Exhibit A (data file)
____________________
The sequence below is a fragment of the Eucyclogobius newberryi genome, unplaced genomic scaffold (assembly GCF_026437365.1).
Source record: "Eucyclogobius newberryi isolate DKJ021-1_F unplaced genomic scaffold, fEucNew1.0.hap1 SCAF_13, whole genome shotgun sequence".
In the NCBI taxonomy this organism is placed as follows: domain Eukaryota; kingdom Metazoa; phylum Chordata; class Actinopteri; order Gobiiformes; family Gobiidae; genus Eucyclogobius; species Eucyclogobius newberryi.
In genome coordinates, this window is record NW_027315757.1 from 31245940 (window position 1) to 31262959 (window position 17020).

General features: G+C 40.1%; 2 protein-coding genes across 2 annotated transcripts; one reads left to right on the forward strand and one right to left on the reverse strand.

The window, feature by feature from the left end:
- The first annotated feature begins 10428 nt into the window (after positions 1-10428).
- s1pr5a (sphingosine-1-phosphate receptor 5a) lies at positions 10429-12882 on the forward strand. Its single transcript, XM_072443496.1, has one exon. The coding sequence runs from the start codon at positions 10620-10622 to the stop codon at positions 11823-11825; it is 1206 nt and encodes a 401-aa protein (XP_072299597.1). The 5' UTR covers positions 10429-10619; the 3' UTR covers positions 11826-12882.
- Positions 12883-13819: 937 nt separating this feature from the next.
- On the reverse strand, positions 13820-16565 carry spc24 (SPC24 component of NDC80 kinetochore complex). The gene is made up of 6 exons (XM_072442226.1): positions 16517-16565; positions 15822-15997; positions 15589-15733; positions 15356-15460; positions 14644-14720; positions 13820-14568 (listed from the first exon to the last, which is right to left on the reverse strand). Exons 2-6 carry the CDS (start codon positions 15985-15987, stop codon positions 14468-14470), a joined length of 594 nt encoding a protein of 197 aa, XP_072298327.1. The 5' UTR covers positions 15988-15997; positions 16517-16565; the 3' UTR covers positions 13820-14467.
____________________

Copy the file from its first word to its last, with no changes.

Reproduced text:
The sequence below is a fragment of the Eucyclogobius newberryi genome, unplaced genomic scaffold (assembly GCF_026437365.1).
Source record: "Eucyclogobius newberryi isolate DKJ021-1_F unplaced genomic scaffold, fEucNew1.0.hap1 SCAF_13, whole genome shotgun sequence".
In the NCBI taxonomy this organism is placed as follows: domain Eukaryota; kingdom Metazoa; phylum Chordata; class Actinopteri; order Gobiiformes; family Gobiidae; genus Eucyclogobius; species Eucyclogobius newberryi.
In genome coordinates, this window is record NW_027315757.1 from 31245940 (window position 1) to 31262959 (window position 17020).

General features: G+C 40.1%; 2 protein-coding genes across 2 annotated transcripts; one reads left to right on the forward strand and one right to left on the reverse strand.

The window, feature by feature from the left end:
- The first annotated feature begins 10428 nt into the window (after positions 1-10428).
- s1pr5a (sphingosine-1-phosphate receptor 5a) lies at positions 10429-12882 on the forward strand. Its single transcript, XM_072443496.1, has one exon. The coding sequence runs from the start codon at positions 10620-10622 to the stop codon at positions 11823-11825; it is 1206 nt and encodes a 401-aa protein (XP_072299597.1). The 5' UTR covers positions 10429-10619; the 3' UTR covers positions 11826-12882.
- Positions 12883-13819: 937 nt separating this feature from the next.
- On the reverse strand, positions 13820-16565 carry spc24 (SPC24 component of NDC80 kinetochore complex). The gene is made up of 6 exons (XM_072442226.1): positions 16517-16565; positions 15822-15997; positions 15589-15733; positions 15356-15460; positions 14644-14720; positions 13820-14568 (listed from the first exon to the last, which is right to left on the reverse strand). Exons 2-6 carry the CDS (start codon positions 15985-15987, stop codon positions 14468-14470), a joined length of 594 nt encoding a protein of 197 aa, XP_072298327.1. The 5' UTR covers positions 15988-15997; positions 16517-16565; the 3' UTR covers positions 13820-14467.